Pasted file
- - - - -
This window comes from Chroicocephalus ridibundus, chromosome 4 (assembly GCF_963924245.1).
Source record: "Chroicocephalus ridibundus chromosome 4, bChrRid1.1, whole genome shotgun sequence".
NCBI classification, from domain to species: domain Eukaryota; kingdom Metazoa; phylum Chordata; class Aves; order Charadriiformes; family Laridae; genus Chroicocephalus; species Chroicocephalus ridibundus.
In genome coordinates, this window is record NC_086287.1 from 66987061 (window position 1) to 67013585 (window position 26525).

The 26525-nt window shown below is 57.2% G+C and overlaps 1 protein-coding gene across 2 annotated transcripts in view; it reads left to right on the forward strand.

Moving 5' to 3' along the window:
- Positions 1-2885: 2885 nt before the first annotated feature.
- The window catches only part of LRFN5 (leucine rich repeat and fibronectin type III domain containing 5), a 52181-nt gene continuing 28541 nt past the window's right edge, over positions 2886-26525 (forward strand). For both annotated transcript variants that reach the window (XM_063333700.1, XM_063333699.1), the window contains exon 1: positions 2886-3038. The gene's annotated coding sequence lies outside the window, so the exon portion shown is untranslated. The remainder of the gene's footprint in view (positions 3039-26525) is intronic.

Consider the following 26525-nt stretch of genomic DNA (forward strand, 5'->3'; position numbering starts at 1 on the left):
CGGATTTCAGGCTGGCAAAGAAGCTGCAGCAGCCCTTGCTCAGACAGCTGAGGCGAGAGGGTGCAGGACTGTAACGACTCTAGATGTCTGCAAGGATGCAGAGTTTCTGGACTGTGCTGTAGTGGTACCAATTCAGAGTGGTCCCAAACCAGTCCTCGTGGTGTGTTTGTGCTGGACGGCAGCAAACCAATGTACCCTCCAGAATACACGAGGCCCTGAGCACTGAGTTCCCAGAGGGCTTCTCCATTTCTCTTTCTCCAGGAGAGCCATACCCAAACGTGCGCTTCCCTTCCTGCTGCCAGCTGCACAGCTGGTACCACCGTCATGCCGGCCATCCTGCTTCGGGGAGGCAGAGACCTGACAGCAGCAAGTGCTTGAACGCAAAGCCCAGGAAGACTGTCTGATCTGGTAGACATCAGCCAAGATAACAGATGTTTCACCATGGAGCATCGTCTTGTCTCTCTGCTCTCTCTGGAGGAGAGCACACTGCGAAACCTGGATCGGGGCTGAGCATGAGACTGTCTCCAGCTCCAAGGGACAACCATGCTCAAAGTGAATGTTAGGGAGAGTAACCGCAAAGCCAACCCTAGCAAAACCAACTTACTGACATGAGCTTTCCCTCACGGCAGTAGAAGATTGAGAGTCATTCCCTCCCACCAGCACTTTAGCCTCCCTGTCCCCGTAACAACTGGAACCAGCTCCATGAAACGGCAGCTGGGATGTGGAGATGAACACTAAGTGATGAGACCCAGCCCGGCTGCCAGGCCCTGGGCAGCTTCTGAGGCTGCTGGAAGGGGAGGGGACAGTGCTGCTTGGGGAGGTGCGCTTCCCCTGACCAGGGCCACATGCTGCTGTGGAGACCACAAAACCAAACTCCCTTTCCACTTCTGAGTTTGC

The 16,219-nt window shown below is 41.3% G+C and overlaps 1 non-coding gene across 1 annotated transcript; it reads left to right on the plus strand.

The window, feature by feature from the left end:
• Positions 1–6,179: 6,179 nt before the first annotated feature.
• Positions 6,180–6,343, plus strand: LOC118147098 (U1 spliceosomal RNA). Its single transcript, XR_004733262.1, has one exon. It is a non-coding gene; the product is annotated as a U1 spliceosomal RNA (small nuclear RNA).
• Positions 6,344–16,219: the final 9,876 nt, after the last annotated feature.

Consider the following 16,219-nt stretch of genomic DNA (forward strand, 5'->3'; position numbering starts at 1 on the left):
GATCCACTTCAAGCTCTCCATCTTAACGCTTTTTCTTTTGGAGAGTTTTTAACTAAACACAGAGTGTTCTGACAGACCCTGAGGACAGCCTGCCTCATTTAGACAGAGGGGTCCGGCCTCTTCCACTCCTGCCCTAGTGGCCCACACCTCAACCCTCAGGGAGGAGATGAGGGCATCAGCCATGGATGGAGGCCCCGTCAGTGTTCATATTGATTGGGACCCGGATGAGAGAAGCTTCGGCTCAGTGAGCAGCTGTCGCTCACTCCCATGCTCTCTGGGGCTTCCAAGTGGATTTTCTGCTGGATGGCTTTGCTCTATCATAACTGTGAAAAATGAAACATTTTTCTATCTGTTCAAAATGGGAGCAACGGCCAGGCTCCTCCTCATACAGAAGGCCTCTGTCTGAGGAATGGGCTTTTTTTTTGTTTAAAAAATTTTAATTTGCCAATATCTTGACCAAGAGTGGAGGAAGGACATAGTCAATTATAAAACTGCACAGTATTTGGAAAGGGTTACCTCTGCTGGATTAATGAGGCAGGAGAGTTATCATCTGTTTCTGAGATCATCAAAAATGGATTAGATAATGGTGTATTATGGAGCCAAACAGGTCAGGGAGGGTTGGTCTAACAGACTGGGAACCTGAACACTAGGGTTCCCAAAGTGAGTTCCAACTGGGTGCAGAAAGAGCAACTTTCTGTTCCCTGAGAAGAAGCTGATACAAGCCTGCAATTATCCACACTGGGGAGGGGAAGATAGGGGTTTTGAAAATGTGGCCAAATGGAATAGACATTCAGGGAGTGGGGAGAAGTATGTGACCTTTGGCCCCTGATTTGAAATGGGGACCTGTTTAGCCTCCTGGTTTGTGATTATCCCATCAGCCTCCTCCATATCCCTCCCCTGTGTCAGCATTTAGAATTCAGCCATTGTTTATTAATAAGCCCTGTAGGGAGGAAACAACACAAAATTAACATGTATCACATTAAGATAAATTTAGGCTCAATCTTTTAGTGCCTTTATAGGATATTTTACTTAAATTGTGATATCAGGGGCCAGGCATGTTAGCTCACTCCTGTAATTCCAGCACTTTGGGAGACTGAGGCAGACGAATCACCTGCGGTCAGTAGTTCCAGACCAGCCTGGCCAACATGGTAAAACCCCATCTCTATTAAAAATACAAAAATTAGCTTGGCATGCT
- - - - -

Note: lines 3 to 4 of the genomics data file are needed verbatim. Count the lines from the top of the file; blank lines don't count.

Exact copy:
NCBI classification, from domain to species: domain Eukaryota; kingdom Metazoa; phylum Chordata; class Aves; order Charadriiformes; family Laridae; genus Chroicocephalus; species Chroicocephalus ridibundus.
In genome coordinates, this window is record NC_086287.1 from 66987061 (window position 1) to 67013585 (window position 26525).